The holidays are over and now deer season has ended.  If you are serious about land and habitat management then cabin fever is a term you are unfamiliar.  Now is the time to hit the woods to make the improvements that will pay off next October.  Now is the time to venture into those areas you dare not venture during the season for fear of pushing that target buck off of your property.

Each January we walk the property to check on buck beds, identify new rubs, old rubs, and evaluate trail usage to determine if previous habitat adjustments worked as planned.  This year has yielded some great findings and generated exciting plans for habitat improvement.  


 
 
I saw a post on Archery Talk where the question was asked....."How do you hoist bow / gear into the tree?"  I realized by reading the post that sharing my process might be beneficial to some.  As a result, I have outlined my process that I feel is very efficient, quiet, and easy to implement.

1.  Backpack attached to bottom of climbing rope with carabiner.
2.  Retractable hunting hoist attached to backpack.
3.  Bow attached to end of hunting hoist.
4.  Climb up to stand with lifeline attached to prusik knot (Slide up knot as you ascend).
5.  Pull up backpack attached to the lifeline and hang on limb (retractable hunting hoist lets out line as you pull up backpack).
6.  Pull up bow attached to hunting hoist.

This system eliminates pulling up a ton of weight all at once and makes handling the gear easier vs. trying to unpack a bow that is attached to a backpack.  In addition, the backpack serves as a weight to hold the line tight as you slide up the prusik knot.  Always remember to keep your anchor point or the prusik knot above you to limit the drop distance if you slip and fall.  See the video below illustrating I can go from the ground and have equipment in the stand in just over a couple of minutes.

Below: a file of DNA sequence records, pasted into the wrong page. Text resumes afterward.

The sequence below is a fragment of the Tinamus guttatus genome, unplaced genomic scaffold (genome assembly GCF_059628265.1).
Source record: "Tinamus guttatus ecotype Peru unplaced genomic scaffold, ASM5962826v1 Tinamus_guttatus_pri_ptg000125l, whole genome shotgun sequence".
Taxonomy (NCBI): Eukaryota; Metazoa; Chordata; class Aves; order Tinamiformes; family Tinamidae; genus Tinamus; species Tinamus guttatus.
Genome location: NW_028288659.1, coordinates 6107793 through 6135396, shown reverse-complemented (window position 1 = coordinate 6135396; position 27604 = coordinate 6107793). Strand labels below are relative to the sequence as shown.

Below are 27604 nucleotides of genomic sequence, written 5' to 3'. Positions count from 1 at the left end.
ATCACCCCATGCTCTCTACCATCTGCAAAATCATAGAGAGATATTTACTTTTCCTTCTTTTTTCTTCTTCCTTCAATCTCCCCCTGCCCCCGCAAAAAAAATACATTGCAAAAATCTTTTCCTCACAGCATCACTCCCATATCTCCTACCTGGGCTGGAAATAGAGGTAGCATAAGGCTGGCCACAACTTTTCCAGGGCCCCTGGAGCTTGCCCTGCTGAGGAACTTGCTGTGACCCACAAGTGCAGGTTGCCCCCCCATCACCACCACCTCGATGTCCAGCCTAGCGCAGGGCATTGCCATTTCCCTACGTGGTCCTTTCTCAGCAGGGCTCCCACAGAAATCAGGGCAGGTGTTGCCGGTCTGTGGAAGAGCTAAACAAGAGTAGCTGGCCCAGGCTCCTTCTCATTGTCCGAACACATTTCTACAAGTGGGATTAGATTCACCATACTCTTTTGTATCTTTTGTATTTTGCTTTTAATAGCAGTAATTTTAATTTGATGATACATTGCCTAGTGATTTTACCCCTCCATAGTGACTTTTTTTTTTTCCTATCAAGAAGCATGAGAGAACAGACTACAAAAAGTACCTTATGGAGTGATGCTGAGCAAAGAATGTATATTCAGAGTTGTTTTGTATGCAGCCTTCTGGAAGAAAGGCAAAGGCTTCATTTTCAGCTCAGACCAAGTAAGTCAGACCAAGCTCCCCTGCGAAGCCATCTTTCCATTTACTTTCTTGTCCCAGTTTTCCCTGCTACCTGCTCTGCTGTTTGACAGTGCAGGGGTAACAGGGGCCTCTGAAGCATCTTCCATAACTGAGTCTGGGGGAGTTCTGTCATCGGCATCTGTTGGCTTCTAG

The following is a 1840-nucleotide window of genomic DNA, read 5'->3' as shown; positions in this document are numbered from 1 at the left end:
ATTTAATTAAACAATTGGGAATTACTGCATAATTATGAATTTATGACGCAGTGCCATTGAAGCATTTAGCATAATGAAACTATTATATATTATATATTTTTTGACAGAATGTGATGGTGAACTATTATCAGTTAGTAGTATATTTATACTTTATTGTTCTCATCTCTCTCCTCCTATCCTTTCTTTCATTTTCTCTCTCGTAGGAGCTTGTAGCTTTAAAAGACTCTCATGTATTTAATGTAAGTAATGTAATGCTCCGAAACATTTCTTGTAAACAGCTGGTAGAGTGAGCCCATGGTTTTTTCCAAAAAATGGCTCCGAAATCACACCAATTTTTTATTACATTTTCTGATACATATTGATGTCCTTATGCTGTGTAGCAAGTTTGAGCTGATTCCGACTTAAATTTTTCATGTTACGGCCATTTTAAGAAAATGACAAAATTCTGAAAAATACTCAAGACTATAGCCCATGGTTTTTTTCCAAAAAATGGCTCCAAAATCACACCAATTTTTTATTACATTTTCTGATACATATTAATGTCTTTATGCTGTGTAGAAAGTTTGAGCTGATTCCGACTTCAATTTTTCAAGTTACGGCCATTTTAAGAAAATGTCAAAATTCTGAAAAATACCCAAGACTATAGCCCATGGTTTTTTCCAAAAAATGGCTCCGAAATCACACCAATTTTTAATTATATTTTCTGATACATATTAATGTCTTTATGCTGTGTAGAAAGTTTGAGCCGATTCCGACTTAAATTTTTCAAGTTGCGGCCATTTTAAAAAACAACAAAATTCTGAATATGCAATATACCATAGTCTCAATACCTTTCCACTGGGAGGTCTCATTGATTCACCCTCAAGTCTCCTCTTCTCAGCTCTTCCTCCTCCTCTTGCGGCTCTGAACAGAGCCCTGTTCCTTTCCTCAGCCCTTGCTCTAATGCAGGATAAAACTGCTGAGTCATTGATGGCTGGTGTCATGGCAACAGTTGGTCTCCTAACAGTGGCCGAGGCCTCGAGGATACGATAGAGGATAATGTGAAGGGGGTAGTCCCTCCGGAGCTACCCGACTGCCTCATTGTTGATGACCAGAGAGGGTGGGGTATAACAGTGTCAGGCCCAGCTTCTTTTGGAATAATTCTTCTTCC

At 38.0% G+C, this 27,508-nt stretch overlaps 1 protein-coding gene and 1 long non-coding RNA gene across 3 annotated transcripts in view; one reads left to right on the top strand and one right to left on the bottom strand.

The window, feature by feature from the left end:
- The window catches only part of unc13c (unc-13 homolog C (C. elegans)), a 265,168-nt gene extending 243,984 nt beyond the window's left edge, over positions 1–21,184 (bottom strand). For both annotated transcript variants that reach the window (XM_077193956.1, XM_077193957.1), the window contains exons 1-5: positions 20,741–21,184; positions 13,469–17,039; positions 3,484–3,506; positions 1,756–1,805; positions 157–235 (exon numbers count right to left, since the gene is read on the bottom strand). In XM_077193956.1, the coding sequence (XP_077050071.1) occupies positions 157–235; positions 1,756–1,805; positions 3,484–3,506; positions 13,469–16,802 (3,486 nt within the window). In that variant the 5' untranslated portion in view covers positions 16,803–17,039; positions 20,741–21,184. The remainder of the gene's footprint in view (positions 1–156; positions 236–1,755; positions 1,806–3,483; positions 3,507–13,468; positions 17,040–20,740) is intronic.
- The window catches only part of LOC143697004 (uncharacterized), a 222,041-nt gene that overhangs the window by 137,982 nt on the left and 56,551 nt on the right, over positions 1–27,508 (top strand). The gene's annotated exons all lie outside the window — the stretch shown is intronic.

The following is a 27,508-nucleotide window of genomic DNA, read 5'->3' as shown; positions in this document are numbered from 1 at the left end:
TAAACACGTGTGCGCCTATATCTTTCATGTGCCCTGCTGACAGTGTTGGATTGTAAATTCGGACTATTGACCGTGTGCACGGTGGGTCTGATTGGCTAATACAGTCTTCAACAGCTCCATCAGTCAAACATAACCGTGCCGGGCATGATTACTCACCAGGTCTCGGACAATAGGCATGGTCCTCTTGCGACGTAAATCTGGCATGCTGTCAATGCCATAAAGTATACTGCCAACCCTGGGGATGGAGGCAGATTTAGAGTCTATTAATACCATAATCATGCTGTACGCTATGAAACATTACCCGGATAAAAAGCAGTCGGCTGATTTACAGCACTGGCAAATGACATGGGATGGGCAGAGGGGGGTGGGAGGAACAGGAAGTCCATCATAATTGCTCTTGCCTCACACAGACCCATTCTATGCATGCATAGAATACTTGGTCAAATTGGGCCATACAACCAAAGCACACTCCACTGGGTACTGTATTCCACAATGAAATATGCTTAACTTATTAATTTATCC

I recall at the end of the '13 season stepping back and reflecting on the season and what went right and what could have been improved.  I thought I should do the same this year.  In doing so, I looked back to those past blogs to see exactly what had been posted.  To my surprise, I had forgotten that I posted a blog dated 12/30/13 titled Top Draft Pick.  This buck became The Iron Buck.  The buck I harvested this year was a special deer, so much so that there was something that stood out the previous year enough to cause me to write the blog.  So I thought I would look forward into '15, but also reflect on '14 quickly to ensure learnings are captured.

 
 
For those following the blog, you may recall my Oct. 5th entry on "The Importance of Your #FirstDeer".  Well, I'm proud to say that Luke did it!  He got his #FirstDeer on Nov. 16th shortly after 10:00 am.  See the photos below.

Hunting with a 9 year old can be difficult.  It isn't as easy when it comes to scent control and getting to a morning hunt on the edge of a food plot without bumping every deer in the county.  As a result, I took a new tactic.  Luke definitely wanted a morning hunt, so I had to get creative on how to get him to the stand.  I decided to drive him in on my John Deere Tractor.  That's right....we drove to the stand using the tractor right at shooting light.


 
 
My annual hunting vacation started Nov. 6th.  I had scheduled time off through the 16th, giving me 11 full days to try to get the job done.  As with past years, it took a few days to put the pieces of the puzzle together.  By Nov. 10th, I had most of the information needed setting the stage for a fantastic hunt the morning of Nov. 13th.  

The buck I was after was initially named The Trident Buck.  This was because his left G2 had awesome mass and was in the shape of a spear.  This buck showed up on trail camera Oct. 19th.  I had never seen this buck before, but as in past years, this was about the time for new bucks to take up residence.  He definitely became a regular with seven different visits documented on all four property trail cameras (see photos and video below).  These visits helped me pattern the buck and develop the strategy needed to get the opportunity.  That opportunity came on Nov. 13th and he proved his name needed to be changed.  Meet the Iron Buck!